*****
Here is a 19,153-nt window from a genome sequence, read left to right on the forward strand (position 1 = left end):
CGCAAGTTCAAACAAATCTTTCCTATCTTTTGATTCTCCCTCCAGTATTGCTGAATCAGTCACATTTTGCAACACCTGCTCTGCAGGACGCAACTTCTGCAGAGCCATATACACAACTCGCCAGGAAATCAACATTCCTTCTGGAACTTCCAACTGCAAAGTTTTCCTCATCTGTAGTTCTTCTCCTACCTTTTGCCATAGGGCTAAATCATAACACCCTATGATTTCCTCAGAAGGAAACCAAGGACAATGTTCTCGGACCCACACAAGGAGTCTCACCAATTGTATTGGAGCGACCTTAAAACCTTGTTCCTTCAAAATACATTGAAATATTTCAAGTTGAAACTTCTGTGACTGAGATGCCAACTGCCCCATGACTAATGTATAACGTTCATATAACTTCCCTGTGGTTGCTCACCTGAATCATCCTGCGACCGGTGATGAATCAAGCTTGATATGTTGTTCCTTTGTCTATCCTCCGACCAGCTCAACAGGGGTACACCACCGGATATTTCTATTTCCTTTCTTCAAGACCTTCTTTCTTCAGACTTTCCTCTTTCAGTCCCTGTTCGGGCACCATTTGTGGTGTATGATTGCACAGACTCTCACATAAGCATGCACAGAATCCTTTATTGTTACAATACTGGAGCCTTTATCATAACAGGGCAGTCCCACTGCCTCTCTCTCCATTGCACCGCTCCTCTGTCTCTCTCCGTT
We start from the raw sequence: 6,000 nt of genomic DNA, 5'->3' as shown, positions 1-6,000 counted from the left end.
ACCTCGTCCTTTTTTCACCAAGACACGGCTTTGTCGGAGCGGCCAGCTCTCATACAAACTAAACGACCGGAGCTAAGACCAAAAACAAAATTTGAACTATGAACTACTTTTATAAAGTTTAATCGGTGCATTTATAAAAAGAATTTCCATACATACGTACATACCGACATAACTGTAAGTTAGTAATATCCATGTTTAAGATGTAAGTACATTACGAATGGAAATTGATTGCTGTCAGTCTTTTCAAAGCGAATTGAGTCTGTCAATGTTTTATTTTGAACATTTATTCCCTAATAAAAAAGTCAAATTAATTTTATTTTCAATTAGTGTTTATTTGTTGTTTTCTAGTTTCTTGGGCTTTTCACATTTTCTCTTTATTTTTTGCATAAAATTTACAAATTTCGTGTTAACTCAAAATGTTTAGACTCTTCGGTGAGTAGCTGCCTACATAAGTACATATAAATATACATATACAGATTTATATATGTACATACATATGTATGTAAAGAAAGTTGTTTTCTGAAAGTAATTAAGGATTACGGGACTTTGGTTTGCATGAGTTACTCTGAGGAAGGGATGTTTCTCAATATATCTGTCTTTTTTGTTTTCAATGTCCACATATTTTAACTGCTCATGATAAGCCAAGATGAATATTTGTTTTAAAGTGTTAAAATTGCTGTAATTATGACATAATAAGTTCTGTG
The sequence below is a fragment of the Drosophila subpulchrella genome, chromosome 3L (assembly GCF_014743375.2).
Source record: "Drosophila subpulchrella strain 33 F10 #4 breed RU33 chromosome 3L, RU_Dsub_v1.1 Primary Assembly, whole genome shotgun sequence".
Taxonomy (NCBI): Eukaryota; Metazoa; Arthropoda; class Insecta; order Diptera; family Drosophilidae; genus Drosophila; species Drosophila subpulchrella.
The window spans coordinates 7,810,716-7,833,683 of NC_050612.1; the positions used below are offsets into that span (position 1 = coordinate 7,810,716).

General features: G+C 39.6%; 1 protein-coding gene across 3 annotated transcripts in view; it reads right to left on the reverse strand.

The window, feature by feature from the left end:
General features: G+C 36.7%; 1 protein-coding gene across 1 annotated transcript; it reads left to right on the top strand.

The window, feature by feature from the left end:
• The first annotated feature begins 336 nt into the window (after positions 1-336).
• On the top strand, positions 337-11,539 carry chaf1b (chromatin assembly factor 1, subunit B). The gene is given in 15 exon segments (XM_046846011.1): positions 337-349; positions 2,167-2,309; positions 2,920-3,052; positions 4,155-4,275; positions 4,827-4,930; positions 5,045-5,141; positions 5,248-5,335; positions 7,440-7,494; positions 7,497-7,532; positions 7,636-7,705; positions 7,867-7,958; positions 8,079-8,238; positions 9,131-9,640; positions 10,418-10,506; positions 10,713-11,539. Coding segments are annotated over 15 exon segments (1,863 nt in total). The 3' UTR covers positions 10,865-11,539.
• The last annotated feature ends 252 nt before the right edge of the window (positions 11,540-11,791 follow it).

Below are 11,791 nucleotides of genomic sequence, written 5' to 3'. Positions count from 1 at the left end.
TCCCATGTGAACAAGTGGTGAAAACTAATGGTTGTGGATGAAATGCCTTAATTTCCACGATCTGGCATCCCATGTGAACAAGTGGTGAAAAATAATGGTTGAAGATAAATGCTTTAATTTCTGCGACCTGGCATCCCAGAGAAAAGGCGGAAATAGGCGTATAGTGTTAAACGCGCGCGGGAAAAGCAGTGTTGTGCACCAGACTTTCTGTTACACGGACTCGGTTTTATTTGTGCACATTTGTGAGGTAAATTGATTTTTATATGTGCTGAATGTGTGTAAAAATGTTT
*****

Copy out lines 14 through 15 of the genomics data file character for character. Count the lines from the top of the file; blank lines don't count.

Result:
• On the top strand, positions 337-11,539 carry chaf1b (chromatin assembly factor 1, subunit B). The gene is given in 15 exon segments (XM_046846011.1): positions 337-349; positions 2,167-2,309; positions 2,920-3,052; positions 4,155-4,275; positions 4,827-4,930; positions 5,045-5,141; positions 5,248-5,335; positions 7,440-7,494; positions 7,497-7,532; positions 7,636-7,705; positions 7,867-7,958; positions 8,079-8,238; positions 9,131-9,640; positions 10,418-10,506; positions 10,713-11,539. Coding segments are annotated over 15 exon segments (1,863 nt in total). The 3' UTR covers positions 10,865-11,539.
• The last annotated feature ends 252 nt before the right edge of the window (positions 11,540-11,791 follow it).